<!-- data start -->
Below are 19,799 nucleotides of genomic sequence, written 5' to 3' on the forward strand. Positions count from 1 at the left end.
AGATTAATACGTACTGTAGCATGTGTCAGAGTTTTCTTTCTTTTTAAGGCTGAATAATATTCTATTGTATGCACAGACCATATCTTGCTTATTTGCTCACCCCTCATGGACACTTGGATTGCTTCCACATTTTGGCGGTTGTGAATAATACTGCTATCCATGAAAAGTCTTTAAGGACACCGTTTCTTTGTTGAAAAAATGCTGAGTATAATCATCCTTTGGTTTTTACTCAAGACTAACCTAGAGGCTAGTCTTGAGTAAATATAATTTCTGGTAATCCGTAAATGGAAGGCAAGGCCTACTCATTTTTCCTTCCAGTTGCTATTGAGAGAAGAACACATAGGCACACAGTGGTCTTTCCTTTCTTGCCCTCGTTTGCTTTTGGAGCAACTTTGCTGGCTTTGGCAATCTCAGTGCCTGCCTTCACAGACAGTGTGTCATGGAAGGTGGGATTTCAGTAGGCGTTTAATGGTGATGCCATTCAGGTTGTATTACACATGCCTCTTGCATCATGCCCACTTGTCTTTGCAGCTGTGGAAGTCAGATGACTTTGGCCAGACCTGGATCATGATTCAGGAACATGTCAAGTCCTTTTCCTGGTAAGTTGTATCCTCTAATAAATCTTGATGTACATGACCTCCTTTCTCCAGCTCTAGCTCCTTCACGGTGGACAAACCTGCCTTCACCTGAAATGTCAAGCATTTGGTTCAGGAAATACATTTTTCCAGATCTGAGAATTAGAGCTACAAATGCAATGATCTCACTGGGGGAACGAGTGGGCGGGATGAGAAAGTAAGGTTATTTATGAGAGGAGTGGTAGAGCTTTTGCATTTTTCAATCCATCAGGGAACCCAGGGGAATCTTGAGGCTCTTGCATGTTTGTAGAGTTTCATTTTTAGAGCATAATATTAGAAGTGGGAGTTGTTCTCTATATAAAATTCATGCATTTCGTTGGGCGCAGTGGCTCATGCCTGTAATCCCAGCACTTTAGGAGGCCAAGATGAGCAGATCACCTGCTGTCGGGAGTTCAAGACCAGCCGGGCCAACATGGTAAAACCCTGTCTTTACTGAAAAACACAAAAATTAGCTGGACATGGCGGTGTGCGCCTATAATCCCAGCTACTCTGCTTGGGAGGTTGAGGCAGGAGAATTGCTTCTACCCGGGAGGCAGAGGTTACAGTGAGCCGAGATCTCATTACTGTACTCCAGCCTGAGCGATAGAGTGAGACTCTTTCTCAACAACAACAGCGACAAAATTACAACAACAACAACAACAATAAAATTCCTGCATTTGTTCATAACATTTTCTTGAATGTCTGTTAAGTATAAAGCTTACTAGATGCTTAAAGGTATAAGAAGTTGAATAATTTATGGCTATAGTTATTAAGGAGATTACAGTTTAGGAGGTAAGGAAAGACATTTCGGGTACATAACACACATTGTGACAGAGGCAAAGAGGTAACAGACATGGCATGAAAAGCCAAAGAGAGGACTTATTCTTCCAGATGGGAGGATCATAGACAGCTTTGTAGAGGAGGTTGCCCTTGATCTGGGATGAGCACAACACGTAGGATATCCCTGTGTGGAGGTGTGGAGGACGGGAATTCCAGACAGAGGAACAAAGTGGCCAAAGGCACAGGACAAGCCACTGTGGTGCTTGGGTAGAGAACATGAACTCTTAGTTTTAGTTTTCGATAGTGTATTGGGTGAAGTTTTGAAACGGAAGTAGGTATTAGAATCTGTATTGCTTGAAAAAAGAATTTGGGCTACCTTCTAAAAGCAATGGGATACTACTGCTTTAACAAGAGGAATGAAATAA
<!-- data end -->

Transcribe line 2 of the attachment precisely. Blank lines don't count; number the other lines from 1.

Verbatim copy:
AGATTAATACGTACTGTAGCATGTGTCAGAGTTTTCTTTCTTTTTAAGGCTGAATAATATTCTATTGTATGCACAGACCATATCTTGCTTATTTGCTCACCCCTCATGGACACTTGGATTGCTTCCACATTTTGGCGGTTGTGAATAATACTGCTATCCATGAAAAGTCTTTAAGGACACCGTTTCTTTGTTGAAAAAATGCTGAGTATAATCATCCTTTGGTTTTTACTCAAGACTAACCTAGAGGCTAGTCTTGAGTAAATATAATTTCTGGTAATCCGTAAATGGAAGGCAAGGCCTACTCATTTTTCCTTCCAGTTGCTATTGAGAGAAGAACACATAGGCACACAGTGGTCTTTCCTTTCTTGCCCTCGTTTGCTTTTGGAGCAACTTTGCTGGCTTTGGCAATCTCAGTGCCTGCCTTCACAGACAGTGTGTCATGGAAGGTGGGATTTCAGTAGGCGTTTAATGGTGATGCCATTCAGGTTGTATTACACATGCCTCTTGCATCATGCCCACTTGTCTTTGCAGCTGTGGAAGTCAGATGACTTTGGCCAGACCTGGATCATGATTCAGGAACATGTCAAGTCCTTTTCCTGGTAAGTTGTATCCTCTAATAAATCTTGATGTACATGACCTCCTTTCTCCAGCTCTAGCTCCTTCACGGTGGACAAACCTGCCTTCACCTGAAATGTCAAGCATTTGGTTCAGGAAATACATTTTTCCAGATCTGAGAATTAGAGCTACAAATGCAATGATCTCACTGGGGGAACGAGTGGGCGGGATGAGAAAGTAAGGTTATTTATGAGAGGAGTGGTAGAGCTTTTGCATTTTTCAATCCATCAGGGAACCCAGGGGAATCTTGAGGCTCTTGCATGTTTGTAGAGTTTCATTTTTAGAGCATAATATTAGAAGTGGGAGTTGTTCTCTATATAAAATTCATGCATTTCGTTGGGCGCAGTGGCTCATGCCTGTAATCCCAGCACTTTAGGAGGCCAAGATGAGCAGATCACCTGCTGTCGGGAGTTCAAGACCAGCCGGGCCAACATGGTAAAACCCTGTCTTTACTGAAAAACACAAAAATTAGCTGGACATGGCGGTGTGCGCCTATAATCCCAGCTACTCTGCTTGGGAGGTTGAGGCAGGAGAATTGCTTCTACCCGGGAGGCAGAGGTTACAGTGAGCCGAGATCTCATTACTGTACTCCAGCCTGAGCGATAGAGTGAGACTCTTTCTCAACAACAACAGCGACAAAATTACAACAACAACAACAACAATAAAATTCCTGCATTTGTTCATAACATTTTCTTGAATGTCTGTTAAGTATAAAGCTTACTAGATGCTTAAAGGTATAAGAAGTTGAATAATTTATGGCTATAGTTATTAAGGAGATTACAGTTTAGGAGGTAAGGAAAGACATTTCGGGTACATAACACACATTGTGACAGAGGCAAAGAGGTAACAGACATGGCATGAAAAGCCAAAGAGAGGACTTATTCTTCCAGATGGGAGGATCATAGACAGCTTTGTAGAGGAGGTTGCCCTTGATCTGGGATGAGCACAACACGTAGGATATCCCTGTGTGGAGGTGTGGAGGACGGGAATTCCAGACAGAGGAACAAAGTGGCCAAAGGCACAGGACAAGCCACTGTGGTGCTTGGGTAGAGAACATGAACTCTTAGTTTTAGTTTTCGATAGTGTATTGGGTGAAGTTTTGAAACGGAAGTAGGTATTAGAATCTGTATTGCTTGAAAAAAGAATTTGGGCTACCTTCTAAAAGCAATGGGATACTACTGCTTTAACAAGAGGAATGAAATAA